What Does a Biden Presidency Mean for Manufacturing?
While it might’ve taken a few extra days to tally the votes, the results are in: Joe Biden is the President Elect of the United States. On Saturday, November 7, he and Vice President Elect Kamala Harris gave their acceptance speeches and affirmed their plan for the next four years of governing. Biden’s message was clear: this is a time for unity and rebuilding, with an eye on the future. And while manufacturing wasn’t explicitly mentioned in the list of priorities for the Biden administration, Biden’s plan to Build Back Better has a clear manufacturing component.
Made in America
The President Elect’s Made in America plan has been a cornerstone of his campaigning since the beginning of the year. Details of the plan have materialized throughout the campaign, and the outline of a final plan is now available from the Biden team (read the entire plan here).
The Made in America plan breaks down into six key areas of focus, all designed to boost reshoring and domestic production through proactive investments and incentives, while curbing offshoring through penalties and restrictions. The six core components of the plan include:
- Buy American, which includes a $400 billion procurement investment.
- Make It In America, which brings incentives, resources, and financing to producers.
- Innovate In America, which includes a $300 billion investment in R&D.
- Invest In All Of America, which includes investments in training and education.
- Stand Up For America, which pursues a pro-American tax and trade strategy.
- Supply America, focused on bringing critical supply chains back to America.
The specifics of Biden’s plan outline a fast-acting approach to reshoring by cracking down on waivers to Buy American requirements and strengthening incentives to buy American. The plan aims to reinvigorate the “Made in America” concept by rebuilding the manufacturing backbone of the economy, starting with smaller producers.
An uphill battle
Although we have more specifics today than we did when the Made in America plan was originally announced, there are still questions. As the Biden administration begins to assemble a transition team and build out its cabinet, all eyes will be on the people chosen to head up key areas — including the U.S. Trade Representative, Administrator of the Small Business Administration, and the Secretary of Commerce.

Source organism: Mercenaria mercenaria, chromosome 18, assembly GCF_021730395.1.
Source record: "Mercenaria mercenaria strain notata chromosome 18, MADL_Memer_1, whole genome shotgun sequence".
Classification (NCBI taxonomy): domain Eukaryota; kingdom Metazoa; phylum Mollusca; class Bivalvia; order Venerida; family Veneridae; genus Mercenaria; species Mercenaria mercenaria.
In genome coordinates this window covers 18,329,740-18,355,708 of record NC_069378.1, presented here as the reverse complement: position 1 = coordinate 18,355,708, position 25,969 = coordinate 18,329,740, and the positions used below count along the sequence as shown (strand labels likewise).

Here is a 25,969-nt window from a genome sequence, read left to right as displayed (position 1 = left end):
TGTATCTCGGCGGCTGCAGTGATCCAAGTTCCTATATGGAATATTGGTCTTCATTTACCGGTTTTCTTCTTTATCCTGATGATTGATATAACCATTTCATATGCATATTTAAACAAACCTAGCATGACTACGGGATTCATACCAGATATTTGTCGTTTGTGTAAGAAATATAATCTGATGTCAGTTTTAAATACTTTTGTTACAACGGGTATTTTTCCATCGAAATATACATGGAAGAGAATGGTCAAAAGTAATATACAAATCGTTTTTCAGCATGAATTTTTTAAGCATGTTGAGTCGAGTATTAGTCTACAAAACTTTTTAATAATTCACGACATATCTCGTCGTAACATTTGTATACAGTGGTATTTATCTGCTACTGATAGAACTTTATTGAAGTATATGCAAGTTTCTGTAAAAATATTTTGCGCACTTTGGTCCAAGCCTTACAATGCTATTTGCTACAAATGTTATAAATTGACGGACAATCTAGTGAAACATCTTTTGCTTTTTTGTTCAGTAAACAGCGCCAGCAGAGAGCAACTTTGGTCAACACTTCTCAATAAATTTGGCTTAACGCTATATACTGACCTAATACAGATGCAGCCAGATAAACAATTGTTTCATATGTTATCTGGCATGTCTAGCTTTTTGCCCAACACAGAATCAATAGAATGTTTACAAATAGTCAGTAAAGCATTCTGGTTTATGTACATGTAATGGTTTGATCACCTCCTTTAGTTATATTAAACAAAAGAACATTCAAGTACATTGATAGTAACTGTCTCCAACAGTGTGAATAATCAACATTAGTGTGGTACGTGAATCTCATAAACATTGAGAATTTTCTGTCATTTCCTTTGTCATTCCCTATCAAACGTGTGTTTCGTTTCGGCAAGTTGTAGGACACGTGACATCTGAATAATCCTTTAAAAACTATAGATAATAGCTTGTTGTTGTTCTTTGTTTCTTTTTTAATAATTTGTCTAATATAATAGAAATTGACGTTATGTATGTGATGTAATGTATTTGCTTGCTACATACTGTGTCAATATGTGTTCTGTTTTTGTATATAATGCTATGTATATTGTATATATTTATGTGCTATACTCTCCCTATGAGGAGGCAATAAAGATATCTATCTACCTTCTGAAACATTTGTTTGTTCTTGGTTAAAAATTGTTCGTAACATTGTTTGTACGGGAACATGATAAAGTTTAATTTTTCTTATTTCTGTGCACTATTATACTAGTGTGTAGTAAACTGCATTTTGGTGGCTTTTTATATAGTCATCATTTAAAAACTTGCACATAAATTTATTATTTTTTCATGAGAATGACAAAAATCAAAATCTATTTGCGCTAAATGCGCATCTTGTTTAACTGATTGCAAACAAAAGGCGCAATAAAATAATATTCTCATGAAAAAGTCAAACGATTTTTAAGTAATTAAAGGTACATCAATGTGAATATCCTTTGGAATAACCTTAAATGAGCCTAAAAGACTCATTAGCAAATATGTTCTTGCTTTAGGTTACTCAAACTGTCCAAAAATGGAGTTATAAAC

Biden also faces an uphill battle to fund his Made in America plan, which — when tabulated entirely — approaches the $1 trillion investment mark. With reluctance to pass bipartisan legislation that adds to the deficit, congress and the senate could stall Made in America before it has a chance to develop — or handicap its progress.
Finally, there’s the reversal of Trump Administration policies to consider, which represents several key points in Biden’s plan. Even successful rollbacks of Trump policies won’t negate the current quagmire caused by ongoing trade wars and trade tensions. According to Michael Hicks, an economist at Ball State University who studies Midwestern manufacturing, cited in an in-depth analysis by Politico:
“If the next administration was able to end the trade wars, to eliminate tariffs and to continue to stop essentially taxing Americans for buying foreign goods, I think we would see a big explosion in manufacturing in the United States and really boost the prospects of a recovery.”
The Biden Administration’s plan is a good one — provided it can overcome the obstacles in front of it. That, and the recovery begins only after the COVID-19 crisis comes under control. Nevertheless, despite monumental expectations after a divisive election, it appears domestic manufacturing remains a top consideration for the President Elect. The sentiment bodes well for a new era of American manufacturing.